A change in the way UT in Knoxville charges freshmen for credit hours could graduate students faster and save them $3,600 in tuition. Avoiding a fifth year of housing costs could do wonders for the wallet, too.
But the new plan might require perfection to pay off.
Starting this semester, new Volunteers pay for 15 credit hours instead of 12, an unprecedented move for the University of Tennessee among universities in its peer group.
The new model, which applies to this fall's 4,300-plus freshmen and 1,400-plus transfer students, was approved by the board of trustees in 2012 in hopes that an increased minimum "full-time" course load would see more students graduate in four years and help retention rates.
It's called the "Take 15, Graduate in 4" program, or "15-4" for short. The largest incoming class in a decade pays $11,194 for 15 hours, a cheaper average hourly rate than returning upperclassmen, who pay $9,684 for 12 hours. In either case, students can take up to 19 hours for the same tuition.
"If you take 12, you're going to have to stay here at least another semester," said Sally McMillan, UT's vice provost for academic affairs. "And with the opportunity cost of housing that comes with staying another year, it's going to add up."
The new 15-4 rate is about $30 cheaper per credit hour if each incoming freshman was to take 15 hours and graduate in four years, even though each semester's billing statements would be larger than before. After a four-year degree spanning the 120 hours needed to graduate, the savings would amount to $3,644.40 at graduation compared to a 12-credit-hour rate.
"The 25 percent jump in tuition cost has been the only complaint I've heard from freshmen," said Shalin Shah, a University of Tennessee at Chattanooga senior and voting student member of the UT board of trustees who voted for the 15-4 plan on behalf of his fellow students. "It was a little bit of a shock."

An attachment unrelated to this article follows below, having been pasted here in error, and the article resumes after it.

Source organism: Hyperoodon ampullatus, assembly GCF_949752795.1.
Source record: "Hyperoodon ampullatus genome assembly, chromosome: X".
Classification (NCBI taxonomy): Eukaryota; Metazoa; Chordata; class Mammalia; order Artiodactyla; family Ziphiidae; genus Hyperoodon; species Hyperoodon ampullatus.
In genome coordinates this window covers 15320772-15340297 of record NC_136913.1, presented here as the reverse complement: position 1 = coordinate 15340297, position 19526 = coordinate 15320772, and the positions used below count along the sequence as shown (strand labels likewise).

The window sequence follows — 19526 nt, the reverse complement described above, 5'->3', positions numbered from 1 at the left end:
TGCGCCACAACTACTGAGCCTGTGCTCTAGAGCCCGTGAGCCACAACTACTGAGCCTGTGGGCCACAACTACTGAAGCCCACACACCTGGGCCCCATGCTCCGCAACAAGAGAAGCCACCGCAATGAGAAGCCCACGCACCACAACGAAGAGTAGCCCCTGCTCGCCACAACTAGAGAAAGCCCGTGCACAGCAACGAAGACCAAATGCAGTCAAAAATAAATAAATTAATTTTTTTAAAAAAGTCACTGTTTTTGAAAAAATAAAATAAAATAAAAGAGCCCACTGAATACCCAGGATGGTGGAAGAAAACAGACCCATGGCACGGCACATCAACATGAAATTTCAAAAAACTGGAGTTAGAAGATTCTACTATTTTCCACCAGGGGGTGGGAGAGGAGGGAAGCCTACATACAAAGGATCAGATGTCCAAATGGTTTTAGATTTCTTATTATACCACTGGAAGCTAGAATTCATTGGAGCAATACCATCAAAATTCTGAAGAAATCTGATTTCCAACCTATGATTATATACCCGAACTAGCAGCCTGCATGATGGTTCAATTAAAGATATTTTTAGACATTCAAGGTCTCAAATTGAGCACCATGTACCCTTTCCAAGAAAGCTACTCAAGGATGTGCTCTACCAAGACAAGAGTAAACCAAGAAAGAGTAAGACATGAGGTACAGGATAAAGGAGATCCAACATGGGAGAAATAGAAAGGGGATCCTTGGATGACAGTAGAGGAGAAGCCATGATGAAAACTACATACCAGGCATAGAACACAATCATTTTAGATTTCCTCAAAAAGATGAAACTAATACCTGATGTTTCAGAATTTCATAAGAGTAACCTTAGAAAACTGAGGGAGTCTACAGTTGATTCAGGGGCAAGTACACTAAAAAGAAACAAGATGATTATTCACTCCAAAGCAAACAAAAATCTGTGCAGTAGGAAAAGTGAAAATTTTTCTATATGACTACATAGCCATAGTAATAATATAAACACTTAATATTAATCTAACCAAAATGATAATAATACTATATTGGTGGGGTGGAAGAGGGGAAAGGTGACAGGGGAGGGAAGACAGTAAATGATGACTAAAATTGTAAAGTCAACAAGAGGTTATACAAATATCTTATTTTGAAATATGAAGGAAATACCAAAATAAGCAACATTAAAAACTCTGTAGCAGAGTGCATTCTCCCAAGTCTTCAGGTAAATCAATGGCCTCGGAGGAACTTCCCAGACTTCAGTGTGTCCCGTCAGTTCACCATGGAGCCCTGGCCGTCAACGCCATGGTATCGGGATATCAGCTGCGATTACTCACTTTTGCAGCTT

Shah said he voted in favor of the plan because student housing expenses are growing at a frightening rate. Shah is intimidated by paying $3,000 per year to live in a "low-end" dormitory, and he said the best way to pay the bills is to graduate on time.
"Students don't receive funding toward housing," Shah said. "If students are forced to spend an extra year because they need to take more classes, that's what's killing them."
The national enrollment norm is still 12 credit hours per semester -- federal student aid declares this the minimum for "full-time" scholarships, so schools align themselves with this. However, some institutions are starting to clamor for the return of the 15-credit-hour culture, some in unusual ways.
The Utah System of Higher Education last month launched a campaign to informally set 15 credit hours as the state standard, including a social media campaign "Time is the Enemy," and bumper stickers that boast "I registered for 15 credits." Even if a credit change can't be legislated, organizers hope the program fosters a supportive attitude toward taking more hours.
Texas is considering a more concrete incentive: $2,000 scholarships for any student in the top 10 percent of his high school class who steps up to the plate for 15 at a public institution.